Joe Dignan
Joe Dignan (Associate VP, European Head, IDC Government Insights)

During the summer in Spain religious pilgrims head west for the Camino de Santiago and come November smart city pilgrims head east for the World Smart City Congress in Barcelona. It is the premier global Smart City event held in the city that can arguably claim to have started the movement. 

Last year I wrote a post-event blog likening it to Santa Claus’s Smart City Grotto and expressing concern at the lack of blue-collar solutions. This year I hope I will find:

  • Blue Collar Smart City Solutions. The world is arguably in a more challenging situation than it was last year, with energy probably the greatest concern for the economically vulnerable, and cities are being asked to do more with less funding. Nothing new in that. However, Covid has not gone away, and the majority of local authority spending was already used on social care and health. Cities need to find ways to tackle energy poverty, including changing citizens’ energy behaviour.  I am hoping to see that tech vendors have recognised the outcomes that cities require and are offering solutions for place-based health, behavioural change, mobility, integrated services, and greater data sharing for more targeted assistance.
  • New Partner Ecosystems Between Industry Verticals. It is great to see that there will be elements of the architectural, engineering and construction (AEC) companies taking part in this year’s event. After social care and health, the second largest third-party expenditure of local authorities is on the built environment. Last year, the system shock of the pandemic and a recognition of the need to combat climate change gave COP26 the mandate it needed to put ESG and the UN SDGs centre stage.  However, in recent months there has already been an element of stepping back from green initiatives as the energy crisis has risen.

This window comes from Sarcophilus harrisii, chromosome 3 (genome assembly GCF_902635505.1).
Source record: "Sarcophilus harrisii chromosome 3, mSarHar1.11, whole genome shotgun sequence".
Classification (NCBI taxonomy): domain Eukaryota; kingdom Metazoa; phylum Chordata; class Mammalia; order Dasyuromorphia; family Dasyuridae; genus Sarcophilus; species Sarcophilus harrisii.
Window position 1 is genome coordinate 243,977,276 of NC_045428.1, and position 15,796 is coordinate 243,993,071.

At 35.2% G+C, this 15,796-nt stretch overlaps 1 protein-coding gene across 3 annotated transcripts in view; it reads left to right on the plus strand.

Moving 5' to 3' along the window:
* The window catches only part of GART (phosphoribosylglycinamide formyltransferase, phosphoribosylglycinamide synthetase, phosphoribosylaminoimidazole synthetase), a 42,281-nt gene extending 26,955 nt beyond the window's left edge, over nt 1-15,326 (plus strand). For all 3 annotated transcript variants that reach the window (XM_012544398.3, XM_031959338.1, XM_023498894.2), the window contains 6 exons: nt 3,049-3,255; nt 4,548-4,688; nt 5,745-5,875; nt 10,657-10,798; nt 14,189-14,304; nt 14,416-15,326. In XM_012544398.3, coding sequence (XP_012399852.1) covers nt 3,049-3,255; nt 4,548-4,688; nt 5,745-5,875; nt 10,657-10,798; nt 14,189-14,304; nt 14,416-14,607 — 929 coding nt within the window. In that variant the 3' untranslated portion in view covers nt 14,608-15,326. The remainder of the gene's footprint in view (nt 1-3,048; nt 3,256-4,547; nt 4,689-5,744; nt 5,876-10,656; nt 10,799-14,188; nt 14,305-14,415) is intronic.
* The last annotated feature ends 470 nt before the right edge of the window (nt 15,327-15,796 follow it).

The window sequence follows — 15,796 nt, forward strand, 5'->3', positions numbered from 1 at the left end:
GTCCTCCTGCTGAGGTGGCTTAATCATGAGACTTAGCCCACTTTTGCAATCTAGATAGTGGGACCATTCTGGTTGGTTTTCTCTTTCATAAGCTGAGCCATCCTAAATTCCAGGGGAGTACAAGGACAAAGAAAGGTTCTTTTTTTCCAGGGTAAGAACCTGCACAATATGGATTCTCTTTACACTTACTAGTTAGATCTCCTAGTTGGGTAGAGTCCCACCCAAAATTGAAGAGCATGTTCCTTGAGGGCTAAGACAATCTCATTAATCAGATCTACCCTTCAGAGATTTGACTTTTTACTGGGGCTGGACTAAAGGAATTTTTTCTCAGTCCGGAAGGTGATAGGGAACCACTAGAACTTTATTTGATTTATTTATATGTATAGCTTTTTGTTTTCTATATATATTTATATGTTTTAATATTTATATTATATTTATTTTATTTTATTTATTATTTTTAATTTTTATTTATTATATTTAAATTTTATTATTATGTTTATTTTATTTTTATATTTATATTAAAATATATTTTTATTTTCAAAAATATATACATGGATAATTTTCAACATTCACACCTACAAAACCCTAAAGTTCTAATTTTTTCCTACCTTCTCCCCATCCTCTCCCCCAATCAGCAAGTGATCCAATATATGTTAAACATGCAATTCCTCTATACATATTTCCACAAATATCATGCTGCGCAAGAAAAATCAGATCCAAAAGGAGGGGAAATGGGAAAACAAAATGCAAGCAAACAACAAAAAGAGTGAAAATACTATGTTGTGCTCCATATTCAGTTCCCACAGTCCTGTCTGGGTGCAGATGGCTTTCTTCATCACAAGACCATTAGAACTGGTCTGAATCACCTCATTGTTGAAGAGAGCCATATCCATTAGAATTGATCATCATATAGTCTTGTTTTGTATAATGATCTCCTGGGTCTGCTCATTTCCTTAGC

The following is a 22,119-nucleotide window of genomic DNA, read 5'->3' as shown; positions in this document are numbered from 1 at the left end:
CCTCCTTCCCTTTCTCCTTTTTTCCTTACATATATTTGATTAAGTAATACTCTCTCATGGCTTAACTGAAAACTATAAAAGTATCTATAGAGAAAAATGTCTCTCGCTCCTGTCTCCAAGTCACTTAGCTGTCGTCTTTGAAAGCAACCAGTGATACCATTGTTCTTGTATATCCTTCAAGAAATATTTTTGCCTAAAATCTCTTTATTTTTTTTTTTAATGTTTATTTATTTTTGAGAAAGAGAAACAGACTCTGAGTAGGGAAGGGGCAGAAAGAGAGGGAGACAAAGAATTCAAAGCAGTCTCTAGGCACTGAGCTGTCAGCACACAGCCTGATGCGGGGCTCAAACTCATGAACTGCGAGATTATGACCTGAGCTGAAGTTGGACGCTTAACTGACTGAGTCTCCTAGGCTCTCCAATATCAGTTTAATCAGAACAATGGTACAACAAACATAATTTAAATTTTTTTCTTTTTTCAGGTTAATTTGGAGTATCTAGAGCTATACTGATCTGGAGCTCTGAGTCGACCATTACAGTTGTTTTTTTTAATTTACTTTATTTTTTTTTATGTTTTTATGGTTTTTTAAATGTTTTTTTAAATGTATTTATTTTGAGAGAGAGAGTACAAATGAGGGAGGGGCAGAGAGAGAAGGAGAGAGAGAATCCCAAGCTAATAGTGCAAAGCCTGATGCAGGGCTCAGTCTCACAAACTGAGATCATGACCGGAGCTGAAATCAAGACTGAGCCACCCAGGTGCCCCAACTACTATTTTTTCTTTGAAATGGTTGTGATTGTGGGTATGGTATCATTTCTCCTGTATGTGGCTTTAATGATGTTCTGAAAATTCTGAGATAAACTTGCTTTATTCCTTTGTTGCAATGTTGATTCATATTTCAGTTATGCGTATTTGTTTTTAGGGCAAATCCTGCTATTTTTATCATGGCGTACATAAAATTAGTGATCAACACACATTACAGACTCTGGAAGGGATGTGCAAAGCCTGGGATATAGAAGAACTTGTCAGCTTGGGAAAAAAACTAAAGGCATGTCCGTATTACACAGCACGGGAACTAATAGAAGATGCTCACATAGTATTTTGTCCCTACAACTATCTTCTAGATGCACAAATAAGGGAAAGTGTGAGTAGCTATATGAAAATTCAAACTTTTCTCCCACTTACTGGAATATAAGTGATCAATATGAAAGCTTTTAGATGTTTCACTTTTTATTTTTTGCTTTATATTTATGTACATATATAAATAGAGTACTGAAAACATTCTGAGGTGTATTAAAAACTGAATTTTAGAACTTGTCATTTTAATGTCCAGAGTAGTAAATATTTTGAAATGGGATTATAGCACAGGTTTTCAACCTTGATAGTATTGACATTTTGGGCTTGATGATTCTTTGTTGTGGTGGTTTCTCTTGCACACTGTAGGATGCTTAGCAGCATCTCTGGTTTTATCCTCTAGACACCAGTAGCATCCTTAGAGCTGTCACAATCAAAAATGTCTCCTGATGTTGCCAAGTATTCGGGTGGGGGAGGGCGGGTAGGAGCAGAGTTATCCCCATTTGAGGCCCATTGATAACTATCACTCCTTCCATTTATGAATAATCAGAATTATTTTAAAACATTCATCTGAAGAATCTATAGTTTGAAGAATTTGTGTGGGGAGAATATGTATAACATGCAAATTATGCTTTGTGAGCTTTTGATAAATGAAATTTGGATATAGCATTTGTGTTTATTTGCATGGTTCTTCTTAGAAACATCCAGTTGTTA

A new ecosystem of stakeholders is required to deliver on the opportunity of sustainable urban development. The built environment ecosystem is a confederation of interests: national and local governments engage AEC firms that in turn are supported by technology, utilities, and energy and telco companies. Between these actors, there is alignment on the need to share data and develop a more people-centric, data powered sustainable urban environment.

The Barcelona World Smart City Congress is an important showcase of what is possible through technology and must continue to be so. Equally, as well as gazing into the future, vendors need to be offering solutions for the immediate challenges faced by cities. Let’s see what Santa has put under the tree.

A global IDC team will be taking part at the Congress, speaking and on panels such as Technology Paving Tomorrow’s Towns , Urban Readiness for Refugee Crises, and Digital Twins to AI-Powered Metaverse Design Platforms.  We have a booth for the three days of the conference, and we would be happy to meet with people to discuss any of the above.

For more information on our coverage of government and the public sector, visit our website.

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